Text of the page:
Why San Francisco Needs Rand Paul - Pacific Standard

Why San Francisco Needs Rand Paul

Kentucky Senator Rand Paul has opened a new campaign office in a San Francisco tech incubator. He—and his philosophies on unregulated markets—will fit right in.
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(Illustration: Susie Cagle)

(Illustration: Susie Cagle)

San Francisco’s liberal reputation is almost as mythical as its growing herd of unicorn start-ups. It might be the last place you’d expect a conservative candidate to open a presidential campaign office. But there are few places in America where Kentucky Senator Rand Paul might fit in as well.

Finally, San Francisco has the villain it needs.

Shortly after announcing his new office, Paul spoke at the deeply unironic “Disrupting Democracy” conference—organized by the libertarian tech think tank Lincoln Labs and the ostensibly non-partisan Brigade—funded by the politically ambivalent, if not libertarian, Sean Parker.

Rand Paul is exactly what San Francisco needs: A personification of the unregulated market idealism that’s so rapidly re-making the Bay Area region, and a bad guy for the opposition to rally against.

His support for marijuana legalization and opposition to government spy programs were popular topics, though his disapproval of net neutrality was met with apparent silence. But he deftly stroked the techie ego, playing down the government’s massive role in incubating the tech industry in its early years. The appearance earned him “new fans.”

“I think, really, many people in Silicon Valley would actually be better described as libertarian,” Paul told the San Francisco Chronicle ahead of the event.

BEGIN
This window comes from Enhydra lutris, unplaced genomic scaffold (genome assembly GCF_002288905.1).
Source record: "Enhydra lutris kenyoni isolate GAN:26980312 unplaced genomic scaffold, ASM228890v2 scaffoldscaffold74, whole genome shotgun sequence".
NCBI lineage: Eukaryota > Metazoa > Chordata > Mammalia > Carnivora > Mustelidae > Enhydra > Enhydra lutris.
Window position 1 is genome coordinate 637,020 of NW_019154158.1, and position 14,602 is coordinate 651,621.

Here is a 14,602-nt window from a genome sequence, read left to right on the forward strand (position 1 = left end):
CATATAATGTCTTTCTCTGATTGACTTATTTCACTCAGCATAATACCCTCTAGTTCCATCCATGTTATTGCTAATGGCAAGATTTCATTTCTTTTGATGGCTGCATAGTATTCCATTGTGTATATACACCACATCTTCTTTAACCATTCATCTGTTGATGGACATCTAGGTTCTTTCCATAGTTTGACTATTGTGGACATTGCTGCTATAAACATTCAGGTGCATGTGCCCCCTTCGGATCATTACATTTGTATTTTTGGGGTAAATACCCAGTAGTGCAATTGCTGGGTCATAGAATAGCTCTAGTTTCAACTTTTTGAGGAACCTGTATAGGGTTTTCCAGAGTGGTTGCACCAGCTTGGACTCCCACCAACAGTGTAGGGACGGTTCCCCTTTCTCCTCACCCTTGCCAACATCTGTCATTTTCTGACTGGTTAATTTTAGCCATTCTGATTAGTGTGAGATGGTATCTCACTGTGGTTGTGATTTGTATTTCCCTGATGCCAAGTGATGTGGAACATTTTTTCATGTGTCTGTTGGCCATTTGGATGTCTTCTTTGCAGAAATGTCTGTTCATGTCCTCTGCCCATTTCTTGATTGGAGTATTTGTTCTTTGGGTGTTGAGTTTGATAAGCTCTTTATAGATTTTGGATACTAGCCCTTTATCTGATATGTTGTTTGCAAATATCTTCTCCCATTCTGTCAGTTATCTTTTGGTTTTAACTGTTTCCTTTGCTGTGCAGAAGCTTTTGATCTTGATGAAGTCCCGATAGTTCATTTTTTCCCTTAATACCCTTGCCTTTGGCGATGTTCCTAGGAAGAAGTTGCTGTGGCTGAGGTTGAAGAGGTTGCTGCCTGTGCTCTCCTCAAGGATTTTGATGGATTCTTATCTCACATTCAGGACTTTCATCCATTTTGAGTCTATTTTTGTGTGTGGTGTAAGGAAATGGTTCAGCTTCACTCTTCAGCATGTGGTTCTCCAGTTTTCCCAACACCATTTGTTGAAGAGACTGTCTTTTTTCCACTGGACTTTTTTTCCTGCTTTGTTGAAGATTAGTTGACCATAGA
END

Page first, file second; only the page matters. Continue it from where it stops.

Despite the Bay Area’s liberal reputation, Paul is not wrong. New money is not so different from old money—there are few new tech millionaires lobbying for progressive fiscal policy and government regulation of the markets that made them so rich. “Disrupting democracy” is essentially a business strategy for start-ups and established tech firms alike. Republicans support Uber not just as a ride-hailing service, but as a tool to convince young people that regulating business is evil. Lincoln Labs was co-founded by a Mitt Romney campaign staffer. Brigade claims to be aimed at “increasing civic engagement,” though it’s not really clear what the hell they’re doing.

But the perception of this city as a bastion of liberal social mores persists. It’s the well-earned legacy of decades of impassioned social justice activism and hippie culture—decades that have given way to a new era of fiscal conservatism and public-private partnerships.

San Francisco activists pushing back against this tide have found good enemies in eviction-happy landlords, conservative venture capitalist Ron Conway, and Google buses. But none of these are the enemies we really need to expose the Bay Area’s new true nature. Conway comes close—and his stature is truly Kingpin-like—but his public persona is carefully managed and self-aware.

But now, thank god, we have Rand Paul.

Rand Paul, who opposes gay marriage. Rand Paul, who opposes abortion. Rand Paul, who voted against the Employee Non-Discrimination Act. Rand Paul, who wants to dismantle all federal interventions in health care, get rid of the Department of Education, and increase border security. Rand Paul, who has come to San Francisco because he knows that, despite all this, many here will welcome him with open arms—and in doing so, make it clear that this is no longer the deep-blue liberal bastion so many think it is. Rand Paul is exactly what San Francisco needs: A personification of the unregulated market idealism that’s so rapidly re-making the Bay Area region, and a bad guy for the opposition to rally against.

Paul’s new campaign office comes with the usual tech incubator trappings: free Wi-Fi, a reclaimed wood desk, and access to a stocked refrigerator. He’ll fit right in.

The Crooked Valley is an illustrated series exploring the systems of privilege and inequality that perpetuate tech's culture of bad ideas.